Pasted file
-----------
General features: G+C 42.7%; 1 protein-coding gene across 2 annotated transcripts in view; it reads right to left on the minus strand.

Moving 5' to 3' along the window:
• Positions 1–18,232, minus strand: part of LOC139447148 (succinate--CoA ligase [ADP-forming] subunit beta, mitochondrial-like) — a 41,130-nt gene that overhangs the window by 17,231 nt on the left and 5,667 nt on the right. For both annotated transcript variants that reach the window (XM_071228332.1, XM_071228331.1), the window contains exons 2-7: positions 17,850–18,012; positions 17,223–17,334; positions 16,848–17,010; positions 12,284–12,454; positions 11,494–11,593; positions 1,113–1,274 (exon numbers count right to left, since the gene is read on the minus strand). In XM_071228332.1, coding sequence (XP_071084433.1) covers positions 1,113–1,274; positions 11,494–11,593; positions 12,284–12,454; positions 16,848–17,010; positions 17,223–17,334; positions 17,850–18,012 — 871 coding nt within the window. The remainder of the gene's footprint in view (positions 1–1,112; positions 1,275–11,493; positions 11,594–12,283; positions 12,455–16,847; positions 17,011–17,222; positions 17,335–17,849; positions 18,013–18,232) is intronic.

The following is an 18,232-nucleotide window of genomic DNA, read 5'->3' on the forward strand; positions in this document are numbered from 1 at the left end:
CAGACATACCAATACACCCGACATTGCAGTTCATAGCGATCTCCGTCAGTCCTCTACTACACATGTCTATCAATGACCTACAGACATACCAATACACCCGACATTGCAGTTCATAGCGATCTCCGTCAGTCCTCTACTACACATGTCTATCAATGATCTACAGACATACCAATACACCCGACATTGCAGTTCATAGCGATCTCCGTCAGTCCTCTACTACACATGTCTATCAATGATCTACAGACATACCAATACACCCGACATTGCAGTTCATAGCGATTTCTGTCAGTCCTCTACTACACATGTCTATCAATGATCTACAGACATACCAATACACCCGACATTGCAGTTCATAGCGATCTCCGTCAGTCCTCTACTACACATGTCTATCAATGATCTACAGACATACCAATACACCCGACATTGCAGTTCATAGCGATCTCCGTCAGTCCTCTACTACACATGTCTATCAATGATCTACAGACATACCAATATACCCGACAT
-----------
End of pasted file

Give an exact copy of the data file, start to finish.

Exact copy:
General features: G+C 42.7%; 1 protein-coding gene across 2 annotated transcripts in view; it reads right to left on the minus strand.

Moving 5' to 3' along the window:
• Positions 1–18,232, minus strand: part of LOC139447148 (succinate--CoA ligase [ADP-forming] subunit beta, mitochondrial-like) — a 41,130-nt gene that overhangs the window by 17,231 nt on the left and 5,667 nt on the right. For both annotated transcript variants that reach the window (XM_071228332.1, XM_071228331.1), the window contains exons 2-7: positions 17,850–18,012; positions 17,223–17,334; positions 16,848–17,010; positions 12,284–12,454; positions 11,494–11,593; positions 1,113–1,274 (exon numbers count right to left, since the gene is read on the minus strand). In XM_071228332.1, coding sequence (XP_071084433.1) covers positions 1,113–1,274; positions 11,494–11,593; positions 12,284–12,454; positions 16,848–17,010; positions 17,223–17,334; positions 17,850–18,012 — 871 coding nt within the window. The remainder of the gene's footprint in view (positions 1–1,112; positions 1,275–11,493; positions 11,594–12,283; positions 12,455–16,847; positions 17,011–17,222; positions 17,335–17,849; positions 18,013–18,232) is intronic.

The following is an 18,232-nucleotide window of genomic DNA, read 5'->3' on the forward strand; positions in this document are numbered from 1 at the left end:
CAGACATACCAATACACCCGACATTGCAGTTCATAGCGATCTCCGTCAGTCCTCTACTACACATGTCTATCAATGACCTACAGACATACCAATACACCCGACATTGCAGTTCATAGCGATCTCCGTCAGTCCTCTACTACACATGTCTATCAATGATCTACAGACATACCAATACACCCGACATTGCAGTTCATAGCGATCTCCGTCAGTCCTCTACTACACATGTCTATCAATGATCTACAGACATACCAATACACCCGACATTGCAGTTCATAGCGATTTCTGTCAGTCCTCTACTACACATGTCTATCAATGATCTACAGACATACCAATACACCCGACATTGCAGTTCATAGCGATCTCCGTCAGTCCTCTACTACACATGTCTATCAATGATCTACAGACATACCAATACACCCGACATTGCAGTTCATAGCGATCTCCGTCAGTCCTCTACTACACATGTCTATCAATGATCTACAGACATACCAATATACCCGACAT